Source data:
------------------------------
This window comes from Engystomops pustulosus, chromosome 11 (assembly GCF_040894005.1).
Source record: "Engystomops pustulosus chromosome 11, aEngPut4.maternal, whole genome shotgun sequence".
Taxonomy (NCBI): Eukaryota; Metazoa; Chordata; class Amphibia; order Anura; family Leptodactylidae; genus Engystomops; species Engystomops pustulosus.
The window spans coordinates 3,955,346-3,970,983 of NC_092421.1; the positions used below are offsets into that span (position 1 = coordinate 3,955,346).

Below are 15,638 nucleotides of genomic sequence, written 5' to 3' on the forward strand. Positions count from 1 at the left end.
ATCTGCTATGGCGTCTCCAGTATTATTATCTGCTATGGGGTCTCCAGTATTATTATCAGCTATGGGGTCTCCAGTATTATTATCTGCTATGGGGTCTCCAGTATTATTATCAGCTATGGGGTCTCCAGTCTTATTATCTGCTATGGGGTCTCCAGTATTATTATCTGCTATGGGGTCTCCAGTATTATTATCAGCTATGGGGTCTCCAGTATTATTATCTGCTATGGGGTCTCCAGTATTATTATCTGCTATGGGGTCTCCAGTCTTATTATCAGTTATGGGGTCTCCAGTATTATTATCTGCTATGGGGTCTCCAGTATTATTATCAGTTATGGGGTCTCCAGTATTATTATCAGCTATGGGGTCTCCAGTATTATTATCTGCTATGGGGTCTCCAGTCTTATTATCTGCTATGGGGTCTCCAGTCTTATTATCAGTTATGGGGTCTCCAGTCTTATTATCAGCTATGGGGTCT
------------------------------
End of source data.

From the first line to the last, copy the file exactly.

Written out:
This window comes from Engystomops pustulosus, chromosome 11 (assembly GCF_040894005.1).
Source record: "Engystomops pustulosus chromosome 11, aEngPut4.maternal, whole genome shotgun sequence".
Taxonomy (NCBI): Eukaryota; Metazoa; Chordata; class Amphibia; order Anura; family Leptodactylidae; genus Engystomops; species Engystomops pustulosus.
The window spans coordinates 3,955,346-3,970,983 of NC_092421.1; the positions used below are offsets into that span (position 1 = coordinate 3,955,346).

Below are 15,638 nucleotides of genomic sequence, written 5' to 3' on the forward strand. Positions count from 1 at the left end.
ATCTGCTATGGCGTCTCCAGTATTATTATCTGCTATGGGGTCTCCAGTATTATTATCAGCTATGGGGTCTCCAGTATTATTATCTGCTATGGGGTCTCCAGTATTATTATCAGCTATGGGGTCTCCAGTCTTATTATCTGCTATGGGGTCTCCAGTATTATTATCTGCTATGGGGTCTCCAGTATTATTATCAGCTATGGGGTCTCCAGTATTATTATCTGCTATGGGGTCTCCAGTATTATTATCTGCTATGGGGTCTCCAGTCTTATTATCAGTTATGGGGTCTCCAGTATTATTATCTGCTATGGGGTCTCCAGTATTATTATCAGTTATGGGGTCTCCAGTATTATTATCAGCTATGGGGTCTCCAGTATTATTATCTGCTATGGGGTCTCCAGTCTTATTATCTGCTATGGGGTCTCCAGTCTTATTATCAGTTATGGGGTCTCCAGTCTTATTATCAGCTATGGGGTCT